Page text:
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## The Ben Graham Way

* We tweak Benjamin Graham's simple formula for finding approximate valuations for growth stocks to make it work for Indian investors
*

By Dhruv Singhvi | Apr 27, 2015

Every investor faces the question whether a scrip is overpriced, underpriced or fairly priced. It's generally not possible for retail/lay investors to carry out long, intensive mathematical calculations using various valuation models to figure this out. So, what should he do? Benjamin Graham's simple formula for finding valuations of growth stocks comes to the rescue. Benjamin Graham mentions the formula in his famous books Security Analysis and The Intelligent Investor.

Following is the Benjamin Graham formula:

**Intrinsic value = Earnings per share x [(8.5 + (2 x Expected annual growth rate, g)]**

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The earnings per share is the trailing twelve-month earnings. 8.5 is the P/E base for a no-growth company. Expected annual growth rate is the estimated growth rate over seven to ten years.

In 1974, in the revised edition of The Intelligent Investor, Graham revised the formula to

**Intrinsic value = [EPS x (8.5 + 2g) x 4.4]/Y**

In this formula, 4.4 is the then prevailing (1962) rate on high-grade corporate bonds listed on the New York Stock Exchange. Y is the current yield on AAA-rated corporate bonds.

Graham thought that as the investor had the choice between putting money in common stocks or bonds, it was appropriate to take into account the rate of interest paid on a high-grade bond - 4.4 per cent- in determining the intrinsic value of a stock.

Dividing by the current yield on the AAA-rated (Y) corporate bonds normalises the 4.4 per cent bond rate to today's environment. The reason for the inclusion of Y is that Graham wanted a minimum required rate of return for investing in stocks. As you test the formula yourself, you will notice that bond rates affect valuation. The lower the yield the higher the price. This fact goes back to bond basics. If the yield is low, the price is high. If the yield is high, the price is low. Graham designed the formula to replicate this line of thought.

Since all intrinsic value calculations and formulas are based upon the opportunity cost relative to the risk-free interest rate, the modified formula has incorporated the same.

__Tweaking the formula as per Indian markets__

The formula requires minor tweaking to make it work as per the Indian market and to match it with the current time and scenario.

Instead of using 8.5 as the no-growth P/E, we will use a P/E of 7 in our version of the tweaked formula. This is because even if a company has zero growth prospects but it is able to maintain cash flows and distribute dividends, its P/E is generally higher than 8.5.

Instead of using a single figure for growth rate, calculate the average of five-six years of growth experienced by the company. If a company has only three years of operating history, then take the average of the three years.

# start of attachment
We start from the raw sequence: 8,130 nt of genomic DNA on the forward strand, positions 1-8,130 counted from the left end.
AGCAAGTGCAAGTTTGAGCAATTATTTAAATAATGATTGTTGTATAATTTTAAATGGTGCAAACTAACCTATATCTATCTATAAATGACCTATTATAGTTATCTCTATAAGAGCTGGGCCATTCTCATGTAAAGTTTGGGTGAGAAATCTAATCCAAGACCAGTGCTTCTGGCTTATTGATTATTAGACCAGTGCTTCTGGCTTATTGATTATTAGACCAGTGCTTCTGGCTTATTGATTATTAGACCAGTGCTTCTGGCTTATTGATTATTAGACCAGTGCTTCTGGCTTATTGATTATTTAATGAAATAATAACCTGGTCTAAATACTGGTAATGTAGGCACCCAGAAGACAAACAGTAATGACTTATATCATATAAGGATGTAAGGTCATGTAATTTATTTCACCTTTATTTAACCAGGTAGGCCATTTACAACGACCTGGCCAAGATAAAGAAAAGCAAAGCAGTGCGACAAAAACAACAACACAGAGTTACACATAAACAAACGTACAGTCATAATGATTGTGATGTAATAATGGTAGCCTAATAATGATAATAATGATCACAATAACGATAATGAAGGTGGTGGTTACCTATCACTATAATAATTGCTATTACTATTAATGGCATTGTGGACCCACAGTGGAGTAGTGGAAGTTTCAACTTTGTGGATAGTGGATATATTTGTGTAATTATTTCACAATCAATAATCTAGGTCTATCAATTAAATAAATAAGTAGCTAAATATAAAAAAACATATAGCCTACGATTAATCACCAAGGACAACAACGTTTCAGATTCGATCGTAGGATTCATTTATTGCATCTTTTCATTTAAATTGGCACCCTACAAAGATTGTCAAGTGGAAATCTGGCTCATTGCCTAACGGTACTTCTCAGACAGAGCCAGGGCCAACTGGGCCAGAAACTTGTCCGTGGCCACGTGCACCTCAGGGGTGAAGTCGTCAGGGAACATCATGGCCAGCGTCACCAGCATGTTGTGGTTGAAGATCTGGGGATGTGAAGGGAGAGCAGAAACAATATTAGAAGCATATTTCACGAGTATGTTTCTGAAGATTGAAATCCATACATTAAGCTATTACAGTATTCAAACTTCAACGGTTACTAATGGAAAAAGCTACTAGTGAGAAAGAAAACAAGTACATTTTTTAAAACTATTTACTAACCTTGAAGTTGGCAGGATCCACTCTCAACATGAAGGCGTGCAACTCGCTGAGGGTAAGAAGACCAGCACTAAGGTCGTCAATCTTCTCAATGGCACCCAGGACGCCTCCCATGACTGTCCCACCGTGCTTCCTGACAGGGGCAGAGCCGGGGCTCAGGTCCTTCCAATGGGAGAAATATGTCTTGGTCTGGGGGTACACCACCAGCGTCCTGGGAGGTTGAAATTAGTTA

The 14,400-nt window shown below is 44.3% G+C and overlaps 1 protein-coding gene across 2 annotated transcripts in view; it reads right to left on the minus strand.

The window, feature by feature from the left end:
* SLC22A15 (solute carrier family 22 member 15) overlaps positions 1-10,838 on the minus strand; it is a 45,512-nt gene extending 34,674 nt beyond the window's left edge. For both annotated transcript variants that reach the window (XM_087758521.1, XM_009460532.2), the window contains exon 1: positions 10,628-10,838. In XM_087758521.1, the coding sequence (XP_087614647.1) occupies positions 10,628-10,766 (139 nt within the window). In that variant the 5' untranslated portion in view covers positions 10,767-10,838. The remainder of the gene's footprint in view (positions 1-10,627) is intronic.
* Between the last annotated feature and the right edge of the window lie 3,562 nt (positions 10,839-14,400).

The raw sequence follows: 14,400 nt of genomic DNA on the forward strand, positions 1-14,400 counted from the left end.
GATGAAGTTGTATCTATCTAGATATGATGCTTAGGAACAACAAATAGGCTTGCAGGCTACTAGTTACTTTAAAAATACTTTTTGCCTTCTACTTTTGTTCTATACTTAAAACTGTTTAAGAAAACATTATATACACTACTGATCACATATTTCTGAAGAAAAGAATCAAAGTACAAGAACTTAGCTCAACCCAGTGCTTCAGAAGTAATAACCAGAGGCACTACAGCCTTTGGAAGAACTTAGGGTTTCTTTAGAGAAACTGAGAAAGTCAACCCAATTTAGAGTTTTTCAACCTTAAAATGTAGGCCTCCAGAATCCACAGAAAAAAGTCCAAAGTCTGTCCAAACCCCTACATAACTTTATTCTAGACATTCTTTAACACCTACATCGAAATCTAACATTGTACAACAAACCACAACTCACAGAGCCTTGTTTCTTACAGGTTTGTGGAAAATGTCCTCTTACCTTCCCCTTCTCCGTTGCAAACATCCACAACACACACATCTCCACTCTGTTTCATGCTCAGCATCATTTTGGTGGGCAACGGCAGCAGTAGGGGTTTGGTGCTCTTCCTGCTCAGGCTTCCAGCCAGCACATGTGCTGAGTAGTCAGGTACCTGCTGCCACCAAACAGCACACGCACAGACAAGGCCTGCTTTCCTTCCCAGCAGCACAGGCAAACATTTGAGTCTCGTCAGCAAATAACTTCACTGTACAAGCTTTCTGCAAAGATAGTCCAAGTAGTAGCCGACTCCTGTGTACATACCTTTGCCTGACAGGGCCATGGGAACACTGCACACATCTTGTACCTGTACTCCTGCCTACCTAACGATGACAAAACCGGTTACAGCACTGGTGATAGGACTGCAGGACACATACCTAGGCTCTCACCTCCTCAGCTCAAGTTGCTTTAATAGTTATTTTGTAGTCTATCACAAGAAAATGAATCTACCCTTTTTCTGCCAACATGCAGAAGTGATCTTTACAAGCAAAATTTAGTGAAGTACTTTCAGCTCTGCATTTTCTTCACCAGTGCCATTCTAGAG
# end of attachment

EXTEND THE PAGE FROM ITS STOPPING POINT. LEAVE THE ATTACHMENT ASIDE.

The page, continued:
Next is the '2' multiplier, which is too aggressive. This is understandable if you take things into perspective. Graham never experienced companies with growth rates of 15-25 per cent, which is common today. Instead of '2', you can reduce the multiplier to 1.5 or 1. From all the calculations we have performed using the Graham formula, we have found that using 1 is completely satisfactory and still yields an optimistic value.

Instead of multiplying by 4.4, the interest rate prevailing on high-grade bonds, which is basically the substitute of the risk-free return, we use five-year fixed deposit rate of 8.5 per cent.

The modified Graham formula is:

**Intrinsic value = [EPS x (7 + g) x 8.5]/Y**

Let's look at SBI's intrinsic value using the information mentioned above.

SBI's TTM EPS = 22.57

Annual growth rate = 9.55 per cent

Current yield on the AAA-rated

corporate bonds = 8.3

SBI's intrinsic value = [(22.57) x (7 + 9.55) x 8.5]/

8.3 = R377.53

__Margin of safety__

The difference between the intrinsic value and the current market price is the margin of safety. The greater the margin of safety the safer the investment. Warren Buffet recommends at least a margin of safety of 25 per cent.

__Word of caution__

This simple, easy-to-do calculation is no substitute for intensive, long and complex valuation models used by analysts. This formula won't give you a 'true' value but a value close to the valuation model. Do not follow it blindly.

We have compiled for you the intrinsic valuation of select Sensex companies and their margin of safety.

# Overvalued sensex shares

Company | CMP (R) | Intrinsic Value (R) | Margin of Safety(%) |

HDFC | 1244.75 | 1243.8 | -0.08 |

NTPC | 150.15 | 144.73 | -3.74 |

ITC | 347.15 | 329.1 | -5.48 |

GAIL (India) | 369.1 | 339.24 | -8.80 |

Tata Steel | 370.15 | 330.35 | -12.05 |

Oil & Natural Gas | 315.8 | 275.25 | -14.73 |

Maruti Suzuki India | 3539.8 | 2303.97 | -53.64 |

Hero MotoCorp | 2352.55 | 1417.52 | -65.96 |

Larsen & Toubro | 1679.6 | 985.53 | -70.43 |

Hindustan Unilever | 889.55 | 460.7 | -93.09 |

Cipla | 637.8 | 190.44 | -234.91 |

# Undervalued sensex shares

Company | CMP (R) | Intrinsic Value (R) | Margin of Safety(%) |

Sesa Sterlite | 205.05 | 856 | 76.05 |

Tata Motors | 515.3 | 1225.11 | 57.94 |

ICICI Bank | 308.1 | 594.87 | 48.21 |

Axis Bank | 527.55 | 967.01 | 45.45 |

Sun Pharma | 947.8 | 1644.24 | 42.36 |

Bajaj Auto | 1996.85 | 3207.44 | 37.74 |

TCS | 2496.9 | 3944.88 | 36.71 |

State Bank Of India | 275.65 | 377.53 | 26.99 |

Reliance Industries | 879.4 | 1178.07 | 25.35 |

Wipro | 650.25 | 783.43 | 17.00 |

HDFC Bank | 1244.75 | 1480.93 | 15.95 |

Infosys | 1996.25 | 2364.11 | 15.56 |

Mahindra & Mahindra | 1170.45 | 1374.23 | 14.83 |

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